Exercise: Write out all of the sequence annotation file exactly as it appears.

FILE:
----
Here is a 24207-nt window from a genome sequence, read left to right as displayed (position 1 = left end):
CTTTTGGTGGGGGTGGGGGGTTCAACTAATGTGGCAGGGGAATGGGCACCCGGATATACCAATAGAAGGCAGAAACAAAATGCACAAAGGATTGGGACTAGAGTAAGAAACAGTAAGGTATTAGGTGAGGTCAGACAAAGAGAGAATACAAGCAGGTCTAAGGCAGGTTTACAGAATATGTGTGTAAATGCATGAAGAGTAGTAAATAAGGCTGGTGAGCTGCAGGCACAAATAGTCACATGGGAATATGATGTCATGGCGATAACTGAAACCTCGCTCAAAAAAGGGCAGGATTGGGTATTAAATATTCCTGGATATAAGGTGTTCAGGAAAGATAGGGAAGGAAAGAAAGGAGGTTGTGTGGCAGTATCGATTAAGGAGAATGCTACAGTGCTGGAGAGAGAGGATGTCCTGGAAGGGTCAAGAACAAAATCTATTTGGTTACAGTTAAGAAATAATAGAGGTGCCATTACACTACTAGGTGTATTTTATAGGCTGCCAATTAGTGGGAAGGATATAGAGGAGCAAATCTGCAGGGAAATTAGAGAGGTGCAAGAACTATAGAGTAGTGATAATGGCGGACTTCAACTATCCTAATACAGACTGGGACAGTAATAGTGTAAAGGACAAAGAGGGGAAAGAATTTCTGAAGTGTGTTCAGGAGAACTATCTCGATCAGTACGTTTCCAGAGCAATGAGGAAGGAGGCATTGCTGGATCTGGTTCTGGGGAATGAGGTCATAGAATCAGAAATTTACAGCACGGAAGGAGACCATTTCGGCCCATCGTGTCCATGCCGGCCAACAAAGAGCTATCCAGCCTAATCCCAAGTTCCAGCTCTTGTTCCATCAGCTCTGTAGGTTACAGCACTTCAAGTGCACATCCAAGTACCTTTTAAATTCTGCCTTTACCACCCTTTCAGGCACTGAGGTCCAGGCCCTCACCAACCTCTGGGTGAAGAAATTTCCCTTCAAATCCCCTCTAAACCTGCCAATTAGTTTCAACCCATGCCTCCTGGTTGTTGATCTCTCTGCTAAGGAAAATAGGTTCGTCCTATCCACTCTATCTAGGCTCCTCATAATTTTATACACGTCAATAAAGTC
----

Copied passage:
Here is a 24207-nt window from a genome sequence, read left to right as displayed (position 1 = left end):
CTTTTGGTGGGGGTGGGGGGTTCAACTAATGTGGCAGGGGAATGGGCACCCGGATATACCAATAGAAGGCAGAAACAAAATGCACAAAGGATTGGGACTAGAGTAAGAAACAGTAAGGTATTAGGTGAGGTCAGACAAAGAGAGAATACAAGCAGGTCTAAGGCAGGTTTACAGAATATGTGTGTAAATGCATGAAGAGTAGTAAATAAGGCTGGTGAGCTGCAGGCACAAATAGTCACATGGGAATATGATGTCATGGCGATAACTGAAACCTCGCTCAAAAAAGGGCAGGATTGGGTATTAAATATTCCTGGATATAAGGTGTTCAGGAAAGATAGGGAAGGAAAGAAAGGAGGTTGTGTGGCAGTATCGATTAAGGAGAATGCTACAGTGCTGGAGAGAGAGGATGTCCTGGAAGGGTCAAGAACAAAATCTATTTGGTTACAGTTAAGAAATAATAGAGGTGCCATTACACTACTAGGTGTATTTTATAGGCTGCCAATTAGTGGGAAGGATATAGAGGAGCAAATCTGCAGGGAAATTAGAGAGGTGCAAGAACTATAGAGTAGTGATAATGGCGGACTTCAACTATCCTAATACAGACTGGGACAGTAATAGTGTAAAGGACAAAGAGGGGAAAGAATTTCTGAAGTGTGTTCAGGAGAACTATCTCGATCAGTACGTTTCCAGAGCAATGAGGAAGGAGGCATTGCTGGATCTGGTTCTGGGGAATGAGGTCATAGAATCAGAAATTTACAGCACGGAAGGAGACCATTTCGGCCCATCGTGTCCATGCCGGCCAACAAAGAGCTATCCAGCCTAATCCCAAGTTCCAGCTCTTGTTCCATCAGCTCTGTAGGTTACAGCACTTCAAGTGCACATCCAAGTACCTTTTAAATTCTGCCTTTACCACCCTTTCAGGCACTGAGGTCCAGGCCCTCACCAACCTCTGGGTGAAGAAATTTCCCTTCAAATCCCCTCTAAACCTGCCAATTAGTTTCAACCCATGCCTCCTGGTTGTTGATCTCTCTGCTAAGGAAAATAGGTTCGTCCTATCCACTCTATCTAGGCTCCTCATAATTTTATACACGTCAATAAAGTC